Baltimore police say they stopped residents 123,000 times last year but found only nine handguns — a figure civil rights advocates say is so implausible that it raises questions about whether the agency is actually monitoring the conduct of officers on the streets.

"I think what's become apparent is that the department can make no credible assertion at this point about how they are using stop and frisk or what it accomplishes," said Sonia Kumar, a staff attorney with the American Civil Liberties Union of Maryland.

"It really suggests a lack of supervision and accountability that is so critical in terms of how police are using their authority on the street," she said.

The ACLU recently received department data on 90,000 of the stops that have been analyzed. Another 33,000 haven't been entered into police databases yet.

Police said 494 stops involved a search, leading to 10 weapons of various types — and drugs in another 10 instances. The ACLU request was spurred by concerns over "stop and frisk" searches, though the department has stopped using that term to distance itself from controversy over police tactics in New York City.

ACLU officials said the data suggest that the agency does not track "whether their stops and searches are typically conducted in compliance with the law."

The release of the data followed Baltimore Police Commissioner Anthony W. Batts' appearance on a panel in New York City, where he said he had moved away from aggressive policing in an effort to repair ties with the community. He also claimed to have curbed the use of stop-and-frisk, saying, "That was taking place until I came into the picture.

"But now my murder rate is going up," he said, according to a video of the discussion.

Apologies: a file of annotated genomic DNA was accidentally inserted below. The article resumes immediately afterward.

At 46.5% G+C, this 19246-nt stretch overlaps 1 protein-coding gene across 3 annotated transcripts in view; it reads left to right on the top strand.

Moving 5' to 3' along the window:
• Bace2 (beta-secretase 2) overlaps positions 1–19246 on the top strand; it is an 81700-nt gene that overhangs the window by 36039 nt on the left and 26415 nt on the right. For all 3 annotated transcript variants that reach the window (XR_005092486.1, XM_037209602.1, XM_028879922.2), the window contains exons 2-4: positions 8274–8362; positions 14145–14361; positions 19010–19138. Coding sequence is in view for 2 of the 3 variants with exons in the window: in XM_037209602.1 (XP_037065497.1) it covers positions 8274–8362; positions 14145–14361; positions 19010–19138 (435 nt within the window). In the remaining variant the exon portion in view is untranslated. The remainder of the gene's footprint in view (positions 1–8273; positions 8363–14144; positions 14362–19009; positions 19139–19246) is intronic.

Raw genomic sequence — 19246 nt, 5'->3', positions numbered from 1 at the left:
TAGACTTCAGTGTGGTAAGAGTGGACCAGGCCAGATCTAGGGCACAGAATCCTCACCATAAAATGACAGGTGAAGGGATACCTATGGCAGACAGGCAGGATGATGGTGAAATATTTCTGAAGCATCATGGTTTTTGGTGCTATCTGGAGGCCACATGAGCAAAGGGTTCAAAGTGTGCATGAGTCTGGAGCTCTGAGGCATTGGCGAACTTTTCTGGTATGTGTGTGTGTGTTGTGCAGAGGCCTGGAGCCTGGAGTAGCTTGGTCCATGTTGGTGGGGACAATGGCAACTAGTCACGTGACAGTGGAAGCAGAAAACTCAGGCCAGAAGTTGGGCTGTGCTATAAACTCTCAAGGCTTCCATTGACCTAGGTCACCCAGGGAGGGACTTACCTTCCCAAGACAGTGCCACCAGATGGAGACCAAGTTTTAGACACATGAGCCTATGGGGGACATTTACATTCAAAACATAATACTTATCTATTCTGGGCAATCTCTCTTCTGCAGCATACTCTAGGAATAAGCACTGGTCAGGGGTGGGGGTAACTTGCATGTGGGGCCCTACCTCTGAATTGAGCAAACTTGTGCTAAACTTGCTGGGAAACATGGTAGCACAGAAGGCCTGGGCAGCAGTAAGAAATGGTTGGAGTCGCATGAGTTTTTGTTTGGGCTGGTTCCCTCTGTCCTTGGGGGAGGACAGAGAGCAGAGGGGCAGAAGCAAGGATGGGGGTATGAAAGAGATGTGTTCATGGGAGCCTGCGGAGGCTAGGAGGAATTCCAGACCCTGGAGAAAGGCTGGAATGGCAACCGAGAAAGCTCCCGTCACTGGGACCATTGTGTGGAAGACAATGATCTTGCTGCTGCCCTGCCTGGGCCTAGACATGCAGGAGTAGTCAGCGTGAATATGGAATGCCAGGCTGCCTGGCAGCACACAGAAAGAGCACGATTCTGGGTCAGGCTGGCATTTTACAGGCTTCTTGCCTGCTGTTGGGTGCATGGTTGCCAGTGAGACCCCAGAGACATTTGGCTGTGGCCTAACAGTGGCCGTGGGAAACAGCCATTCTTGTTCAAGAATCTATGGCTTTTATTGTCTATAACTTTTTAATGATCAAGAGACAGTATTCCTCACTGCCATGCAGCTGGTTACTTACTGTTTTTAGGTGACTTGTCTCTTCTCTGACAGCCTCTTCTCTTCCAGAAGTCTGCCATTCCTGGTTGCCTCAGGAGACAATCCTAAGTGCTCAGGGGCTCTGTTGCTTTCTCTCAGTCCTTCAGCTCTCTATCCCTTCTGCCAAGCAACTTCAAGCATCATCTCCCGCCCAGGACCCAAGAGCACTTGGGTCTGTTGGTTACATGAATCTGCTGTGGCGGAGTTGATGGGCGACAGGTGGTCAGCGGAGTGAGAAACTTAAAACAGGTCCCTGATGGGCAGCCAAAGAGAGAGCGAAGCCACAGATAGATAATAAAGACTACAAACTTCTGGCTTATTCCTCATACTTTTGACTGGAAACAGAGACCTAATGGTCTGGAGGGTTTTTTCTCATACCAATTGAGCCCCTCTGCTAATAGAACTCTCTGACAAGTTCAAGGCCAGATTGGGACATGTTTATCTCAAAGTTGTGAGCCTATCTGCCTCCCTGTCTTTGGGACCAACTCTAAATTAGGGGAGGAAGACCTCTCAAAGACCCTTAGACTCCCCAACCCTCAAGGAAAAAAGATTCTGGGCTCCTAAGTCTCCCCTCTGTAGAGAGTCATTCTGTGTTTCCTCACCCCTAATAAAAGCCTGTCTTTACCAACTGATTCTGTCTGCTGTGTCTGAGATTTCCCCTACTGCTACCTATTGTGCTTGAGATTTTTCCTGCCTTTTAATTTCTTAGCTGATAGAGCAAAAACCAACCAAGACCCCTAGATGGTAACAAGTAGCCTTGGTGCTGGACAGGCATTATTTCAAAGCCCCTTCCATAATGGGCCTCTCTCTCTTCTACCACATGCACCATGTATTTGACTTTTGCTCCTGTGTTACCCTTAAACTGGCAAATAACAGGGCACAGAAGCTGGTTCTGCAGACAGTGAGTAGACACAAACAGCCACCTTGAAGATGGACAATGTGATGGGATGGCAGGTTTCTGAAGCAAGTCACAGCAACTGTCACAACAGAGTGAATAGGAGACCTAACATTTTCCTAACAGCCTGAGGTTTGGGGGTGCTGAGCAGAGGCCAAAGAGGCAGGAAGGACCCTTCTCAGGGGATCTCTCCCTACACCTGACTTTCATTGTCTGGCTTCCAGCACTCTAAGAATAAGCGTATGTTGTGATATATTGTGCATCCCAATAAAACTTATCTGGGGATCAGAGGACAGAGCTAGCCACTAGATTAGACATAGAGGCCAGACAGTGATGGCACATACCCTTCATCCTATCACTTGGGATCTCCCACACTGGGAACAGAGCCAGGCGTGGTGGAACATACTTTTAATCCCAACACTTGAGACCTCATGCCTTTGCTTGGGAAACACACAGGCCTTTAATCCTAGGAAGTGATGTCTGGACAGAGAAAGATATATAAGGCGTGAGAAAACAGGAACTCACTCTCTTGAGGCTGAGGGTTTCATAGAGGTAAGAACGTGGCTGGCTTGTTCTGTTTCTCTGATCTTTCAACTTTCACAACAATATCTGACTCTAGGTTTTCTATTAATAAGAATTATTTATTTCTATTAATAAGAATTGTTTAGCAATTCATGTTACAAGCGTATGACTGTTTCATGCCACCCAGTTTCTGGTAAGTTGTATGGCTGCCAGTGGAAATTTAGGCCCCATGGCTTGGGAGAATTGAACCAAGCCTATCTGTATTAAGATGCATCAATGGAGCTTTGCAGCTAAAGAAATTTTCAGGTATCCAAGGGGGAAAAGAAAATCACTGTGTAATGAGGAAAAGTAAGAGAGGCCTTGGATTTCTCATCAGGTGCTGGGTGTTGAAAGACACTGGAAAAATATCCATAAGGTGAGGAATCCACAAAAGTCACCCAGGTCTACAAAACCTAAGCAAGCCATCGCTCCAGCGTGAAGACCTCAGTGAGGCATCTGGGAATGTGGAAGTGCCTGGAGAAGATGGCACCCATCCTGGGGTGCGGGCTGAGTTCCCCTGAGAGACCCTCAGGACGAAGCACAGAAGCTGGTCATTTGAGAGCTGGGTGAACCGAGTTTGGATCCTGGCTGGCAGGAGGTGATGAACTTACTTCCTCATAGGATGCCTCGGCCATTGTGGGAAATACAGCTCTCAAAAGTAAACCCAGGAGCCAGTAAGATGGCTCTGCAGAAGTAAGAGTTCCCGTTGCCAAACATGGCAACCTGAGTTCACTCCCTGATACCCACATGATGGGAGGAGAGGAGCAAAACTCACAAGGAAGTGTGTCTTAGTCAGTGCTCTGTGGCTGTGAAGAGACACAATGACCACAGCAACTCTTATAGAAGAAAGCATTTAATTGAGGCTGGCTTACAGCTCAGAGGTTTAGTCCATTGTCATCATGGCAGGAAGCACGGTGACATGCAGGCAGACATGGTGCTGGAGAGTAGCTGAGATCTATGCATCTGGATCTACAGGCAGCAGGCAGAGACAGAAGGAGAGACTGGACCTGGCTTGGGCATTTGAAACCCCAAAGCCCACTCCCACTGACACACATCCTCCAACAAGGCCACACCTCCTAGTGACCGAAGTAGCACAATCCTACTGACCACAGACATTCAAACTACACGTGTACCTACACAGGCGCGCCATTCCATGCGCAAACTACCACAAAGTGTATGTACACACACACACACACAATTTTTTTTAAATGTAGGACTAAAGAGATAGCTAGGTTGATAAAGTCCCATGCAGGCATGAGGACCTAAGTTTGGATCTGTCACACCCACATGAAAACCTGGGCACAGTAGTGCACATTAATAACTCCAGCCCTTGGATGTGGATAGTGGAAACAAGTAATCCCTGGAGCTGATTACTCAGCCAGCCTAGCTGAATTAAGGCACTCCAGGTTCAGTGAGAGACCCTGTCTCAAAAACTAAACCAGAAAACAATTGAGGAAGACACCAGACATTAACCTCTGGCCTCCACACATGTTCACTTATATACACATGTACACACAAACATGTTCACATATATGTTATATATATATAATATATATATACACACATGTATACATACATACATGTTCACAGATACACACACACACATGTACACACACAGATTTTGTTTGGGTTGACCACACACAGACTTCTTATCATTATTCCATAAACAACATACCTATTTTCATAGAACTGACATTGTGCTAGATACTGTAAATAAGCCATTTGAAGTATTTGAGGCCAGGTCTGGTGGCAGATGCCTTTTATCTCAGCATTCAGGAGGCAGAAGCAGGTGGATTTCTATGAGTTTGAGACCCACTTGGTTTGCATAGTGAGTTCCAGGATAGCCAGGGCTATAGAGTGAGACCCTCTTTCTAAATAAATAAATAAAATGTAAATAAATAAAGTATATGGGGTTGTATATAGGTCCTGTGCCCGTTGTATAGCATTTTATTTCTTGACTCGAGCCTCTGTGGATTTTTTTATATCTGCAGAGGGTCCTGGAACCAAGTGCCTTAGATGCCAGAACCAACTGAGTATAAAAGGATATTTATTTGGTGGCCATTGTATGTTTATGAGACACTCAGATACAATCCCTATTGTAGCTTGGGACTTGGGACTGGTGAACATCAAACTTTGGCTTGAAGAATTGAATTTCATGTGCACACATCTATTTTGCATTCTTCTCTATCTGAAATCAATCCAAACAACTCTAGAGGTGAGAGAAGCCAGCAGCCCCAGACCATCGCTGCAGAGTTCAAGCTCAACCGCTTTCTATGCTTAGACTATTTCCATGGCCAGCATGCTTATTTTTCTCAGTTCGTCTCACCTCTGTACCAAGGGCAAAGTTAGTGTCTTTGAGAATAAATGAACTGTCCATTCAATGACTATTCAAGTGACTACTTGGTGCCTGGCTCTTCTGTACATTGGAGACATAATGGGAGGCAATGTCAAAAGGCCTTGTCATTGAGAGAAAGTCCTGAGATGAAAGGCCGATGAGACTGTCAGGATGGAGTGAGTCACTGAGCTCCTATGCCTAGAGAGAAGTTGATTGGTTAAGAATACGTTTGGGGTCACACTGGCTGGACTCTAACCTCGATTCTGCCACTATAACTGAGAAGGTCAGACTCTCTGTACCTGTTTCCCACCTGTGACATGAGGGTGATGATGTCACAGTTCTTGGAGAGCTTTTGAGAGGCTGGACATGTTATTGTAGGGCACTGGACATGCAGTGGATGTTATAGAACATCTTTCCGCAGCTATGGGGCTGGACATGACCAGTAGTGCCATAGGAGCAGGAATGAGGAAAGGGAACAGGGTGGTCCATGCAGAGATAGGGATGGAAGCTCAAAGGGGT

The conversation took place at a mayoral transition forum in New York, where Mayor-elect Bill de Blasio has vowed to move away from stop and frisk tactics. The panelists discussed the potential fallout from moving away from aggressive policing.

"Now the discussion is, 'By you changing that, did you cause that crime rate to go up?' " Batts told the crowd. "That puts me in a political hotbed."

The Baltimore Police Department did not respond to requests for comment about the stop data or for clarification of Batts' comments. He has not previously said he was moving the department away from using stop and frisk but has said the agency must use it properly.

In a Public Information Act request, the ACLU sought summary data on stop and frisk, including memos, analyses and "other documents illustrating supervisory review and management of stop and frisk tactics."

Two months later, the department provided only one-paragraph summary data, and said additional documents would cost thousands of dollars and take months longer.

Baltimore police officers are required to document many interactions on "citizen contact" forms. Those include all vehicle stops — whether or not they result in an arrest or citation — all "involuntary detentions not resulting in arrest," and all stop and frisks.

Additionally, state law requires police to report each "stop and frisk" interaction to Maryland State Police.

The data received by the ACLU covers 2010 to 2012, when the department was overseen by former Commissioner Frederick H. Bealefeld III. It shows police stops had been on the rise, from 59,000 in 2010 to 123,000 in 2012.

During those stops, police said, they rarely searched people and had little to show when they did, according to the department data. Of the 203 searches in 2010, police recovered drugs 18 times, as well as 12 guns and four knives. Of 209 searches in 2011, police recovered drugs nine times and confiscated two guns and one knife.

"It seems highly unlikely that, of 123,221 investigative stops in 2012, only 494 resulted in searches," the civil liberties group wrote in a recent letter to the department. "Nor does it speak well of BPD that the only items it can report recovered out of more than one hundred and twenty thousand stops were 10 controlled dangerous substances, 9 guns and 1 knife."

Kumar said the department "provided broad numbers that kind of make no sense, with zero explanation or zero records to allow anyone else to make sense of their significance." And she said department protocols require the agency to perform audits and exercise general oversight over stop and frisk.

Baltimore Deputy Commissioner Jerry Rodriguez has said police here don't use the tactic the way police do in New York, and moved to change the name to the broader term "investigative stops."